Freyr’s review published on Letterboxd:
Night #35 of Hooptober VIII.
I love me an anthology, and VHS 2 in particular has always stood as an example of it being done quite well. The returning talents from that outing to this, along with some newcomers that I've enjoyed material from, made me pretty excited for this (I've just had to shelve it for a little bit to get through the rest of this month's watch list).
Anyway, while it seems like these movies get mentioned often enough in a positive light, it always surprises me to see the reviews aren't that great. I get that the anthology format means a variety of styles and tones that create a sort of up and down experience, but I found all of these stories to be very entertaining, much like I did with VHS 2. They're funny, gruesome, creepy, and put neat spins on some classic monster concepts, which is always a plus for me too. It'll be easier to talk about just breaking them down one by one though.
Holy Hell, the wrap around that weaves between the stories, is the weakest segment easily for me. Which is not remotely surprising, the wraparounds have been the weakest parts of this whole franchise in my eyes, so it's practically tradition. That said, the first few snippets of it are fun, moody setting with some creepy imagery, it's mostly just in the conclusion where it over explains itself in the most mundane and uninteresting way possible that it falls over. Being that this part is the last thing that you see is a bummer in that regard, but it's still fine, nothing offensive enough to be noteworthy. 6/10
Storm Drain is the first interjected short, written and directed by newcomer Chloe Okuno, and it's a delightful opening segment. The local news/vintage aesthetic is well executed, and the dialogue and visual gags of the opening interviews are hilarious. From there it becomes a creepy, wacked out creature feature with splashes of gooey, gushy gore. Hail Raatma is immediately iconic as far as I'm concerned. 8/10
The Empty Wake rolls in second, brought to us by "series" regular and veteran writer Simon Barrett, hot off of directing the recent and charming mystery slasher Seance. Here he opts for far more atmosphere and suspense, through prolonged isolation in an eerie, stormy backdrop. I thought the little background scares in this were well executed, and the buildup had my attention. The climax rolls in with another great "creature" design, and a pretty tightly paced showdown. The way the storm grows, and the warning sirens pour in as it builds up adds a cataclysmic sense of dread to something that is otherwise incredibly small scale and contained, which is an impressive feat. This is the most serious of the whole lot for sure, which might make it stick out, but I like that variety, and I think he nails it. 8/10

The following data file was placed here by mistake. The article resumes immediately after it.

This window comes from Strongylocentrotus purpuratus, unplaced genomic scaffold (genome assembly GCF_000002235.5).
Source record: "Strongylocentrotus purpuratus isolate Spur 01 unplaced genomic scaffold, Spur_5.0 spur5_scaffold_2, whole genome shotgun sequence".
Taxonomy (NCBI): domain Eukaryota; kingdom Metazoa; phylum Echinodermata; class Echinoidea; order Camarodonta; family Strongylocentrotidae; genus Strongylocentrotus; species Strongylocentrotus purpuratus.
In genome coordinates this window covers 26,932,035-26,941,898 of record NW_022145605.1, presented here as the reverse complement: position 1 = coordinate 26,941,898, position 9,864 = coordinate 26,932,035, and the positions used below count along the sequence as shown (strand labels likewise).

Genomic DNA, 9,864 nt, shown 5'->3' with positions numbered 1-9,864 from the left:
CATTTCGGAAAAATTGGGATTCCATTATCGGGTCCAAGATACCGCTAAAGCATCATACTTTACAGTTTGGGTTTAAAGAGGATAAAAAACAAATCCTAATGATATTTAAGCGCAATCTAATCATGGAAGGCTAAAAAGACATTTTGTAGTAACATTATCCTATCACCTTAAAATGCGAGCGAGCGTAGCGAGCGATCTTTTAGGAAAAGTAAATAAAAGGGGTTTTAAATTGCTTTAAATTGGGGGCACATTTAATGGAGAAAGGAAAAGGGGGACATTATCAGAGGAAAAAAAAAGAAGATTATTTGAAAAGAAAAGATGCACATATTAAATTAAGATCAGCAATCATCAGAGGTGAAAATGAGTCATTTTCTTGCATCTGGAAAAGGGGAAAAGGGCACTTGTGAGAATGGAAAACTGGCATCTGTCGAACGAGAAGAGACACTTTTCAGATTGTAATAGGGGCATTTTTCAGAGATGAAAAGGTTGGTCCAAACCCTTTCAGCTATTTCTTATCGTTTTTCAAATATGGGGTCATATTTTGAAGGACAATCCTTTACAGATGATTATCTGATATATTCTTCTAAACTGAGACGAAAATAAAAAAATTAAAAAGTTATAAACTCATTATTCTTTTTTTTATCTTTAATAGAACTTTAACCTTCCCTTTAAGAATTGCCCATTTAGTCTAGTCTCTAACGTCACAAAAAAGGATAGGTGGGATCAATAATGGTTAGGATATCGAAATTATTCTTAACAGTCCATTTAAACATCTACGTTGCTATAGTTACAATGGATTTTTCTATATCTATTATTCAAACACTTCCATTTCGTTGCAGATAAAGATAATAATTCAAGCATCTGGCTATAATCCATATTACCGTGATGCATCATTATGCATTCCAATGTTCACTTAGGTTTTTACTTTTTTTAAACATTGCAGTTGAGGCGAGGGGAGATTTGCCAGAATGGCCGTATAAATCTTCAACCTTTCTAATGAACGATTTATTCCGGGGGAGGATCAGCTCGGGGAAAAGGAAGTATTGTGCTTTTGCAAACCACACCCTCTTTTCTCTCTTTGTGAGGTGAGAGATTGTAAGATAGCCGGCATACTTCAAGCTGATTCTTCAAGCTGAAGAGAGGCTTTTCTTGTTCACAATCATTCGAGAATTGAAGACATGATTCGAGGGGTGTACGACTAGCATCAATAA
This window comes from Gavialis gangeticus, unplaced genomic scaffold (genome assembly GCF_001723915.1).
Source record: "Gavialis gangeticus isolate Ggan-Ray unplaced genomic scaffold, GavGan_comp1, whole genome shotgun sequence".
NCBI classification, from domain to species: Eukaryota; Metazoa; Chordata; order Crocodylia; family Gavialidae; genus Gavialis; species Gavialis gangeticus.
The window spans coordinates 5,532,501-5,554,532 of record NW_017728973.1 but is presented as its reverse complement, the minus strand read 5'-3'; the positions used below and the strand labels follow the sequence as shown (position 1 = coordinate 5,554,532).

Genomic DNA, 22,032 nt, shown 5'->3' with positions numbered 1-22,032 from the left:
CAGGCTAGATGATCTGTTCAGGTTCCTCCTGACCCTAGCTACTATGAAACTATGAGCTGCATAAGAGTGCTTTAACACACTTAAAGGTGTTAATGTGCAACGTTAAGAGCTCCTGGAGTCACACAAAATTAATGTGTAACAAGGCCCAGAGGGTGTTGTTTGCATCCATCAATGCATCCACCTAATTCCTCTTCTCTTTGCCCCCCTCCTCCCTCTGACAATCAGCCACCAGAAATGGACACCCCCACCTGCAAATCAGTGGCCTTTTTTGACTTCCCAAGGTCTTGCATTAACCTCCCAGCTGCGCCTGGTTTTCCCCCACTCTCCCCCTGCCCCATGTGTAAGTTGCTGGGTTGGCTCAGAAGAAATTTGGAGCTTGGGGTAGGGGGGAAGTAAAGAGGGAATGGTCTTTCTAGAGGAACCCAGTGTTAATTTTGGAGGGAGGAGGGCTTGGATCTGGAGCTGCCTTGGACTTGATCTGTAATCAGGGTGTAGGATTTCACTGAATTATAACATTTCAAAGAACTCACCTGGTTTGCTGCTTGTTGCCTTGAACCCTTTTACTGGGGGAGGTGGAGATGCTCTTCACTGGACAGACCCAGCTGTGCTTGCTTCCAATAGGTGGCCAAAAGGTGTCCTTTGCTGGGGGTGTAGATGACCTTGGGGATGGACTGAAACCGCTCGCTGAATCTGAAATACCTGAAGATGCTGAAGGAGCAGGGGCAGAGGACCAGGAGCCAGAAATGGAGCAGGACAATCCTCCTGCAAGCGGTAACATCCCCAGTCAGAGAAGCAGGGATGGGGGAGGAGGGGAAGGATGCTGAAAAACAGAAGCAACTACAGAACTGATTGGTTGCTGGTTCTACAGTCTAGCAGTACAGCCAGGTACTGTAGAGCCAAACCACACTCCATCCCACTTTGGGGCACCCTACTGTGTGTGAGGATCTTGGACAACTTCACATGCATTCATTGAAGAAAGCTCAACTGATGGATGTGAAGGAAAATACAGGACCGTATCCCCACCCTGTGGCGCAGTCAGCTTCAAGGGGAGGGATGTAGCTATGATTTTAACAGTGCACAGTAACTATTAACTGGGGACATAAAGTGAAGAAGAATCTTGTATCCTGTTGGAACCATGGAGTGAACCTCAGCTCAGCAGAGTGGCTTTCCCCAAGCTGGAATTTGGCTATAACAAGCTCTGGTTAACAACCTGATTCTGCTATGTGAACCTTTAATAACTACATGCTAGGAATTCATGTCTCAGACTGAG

The Subject was probably my most anticipated of the shorts, and from what I've read, is a favorite for those who liked this series enough to have one. Timo Tjahjanto, one half of the team behind the standout short Safe Haven from VHS 2 returns to bring out another outrageous, outlandish splatter fest. Despite making the absurdity of its scenario clear right out the gate, it surprisingly takes its time building up, making sure there's still a level of humanity in the mix. When it finally pops off, it's a mashup of the likes of Frankenstein's Army, The Raid, and Hardcore Henry that's hard not to get gleeful about. My main issues here are that the camera quality is dramatically sleeker than the other features, the on screen HUD being about all that really makes it pass for VHS found footage, and this fact is compounded with the amount of CGI used for...well a lot of stuff. So that video quality made the effects a little more obvious to me, leading to a few uncanny moments that I think would've looked better by looking worse haha. So, bizarrely enough, if I were pressed to rank this I would probably put this nearer the bottom, though it'd splitting hairs for sure because it's as entertaining as any of the core segments. 8/10
Terror closes the film out as far as standalone segments go, brought to us by Ryan Prows, whose 2017 debut Lowlife was an instant favorite of mine. I didn't realize he was among the lineup for this, and finding out mid movie got me excited, and that excitement was paid off. Taking on some political drama from a small, extremist religious angle is one of those things that is going to stir up some people, whether it rubs them the wrong way, or they see it as being too on the nose given the climate of the last...several years. I thought it was handled well, and was even one of the only moments in the lineup that addresses the world of 1994 outside of the aesthetic medium.
The militia cast are great, both concerning threats, like their real world parallels, and hilariously clownish, like their real world parallels. The supernatural angle is supremely intriguing as information about it is filtered in, and once its nature is reveal, I was ecstatic to see a fresh and bizarre take on the entity and what could be done with it. Especially interesting considering we had another great piece of media play with the same creature in a different small, hyper religious community recently. The climax is a riot of action and laughs, and the creature design rocks. Seems to be an against the grain take, but this just edged out the others as my favorite segment. 9/10
Overall, I was having fun pretty much nonstop with this. The final moments of the wraparound are a bit of an eyeroll, but whatever, it doesn't take itself that seriously and there's no real need to. As for everything else, I'm looking forward to watching every bit of it again, and my anticipation for new works from the new talents involved has only grown. Hail Raatma!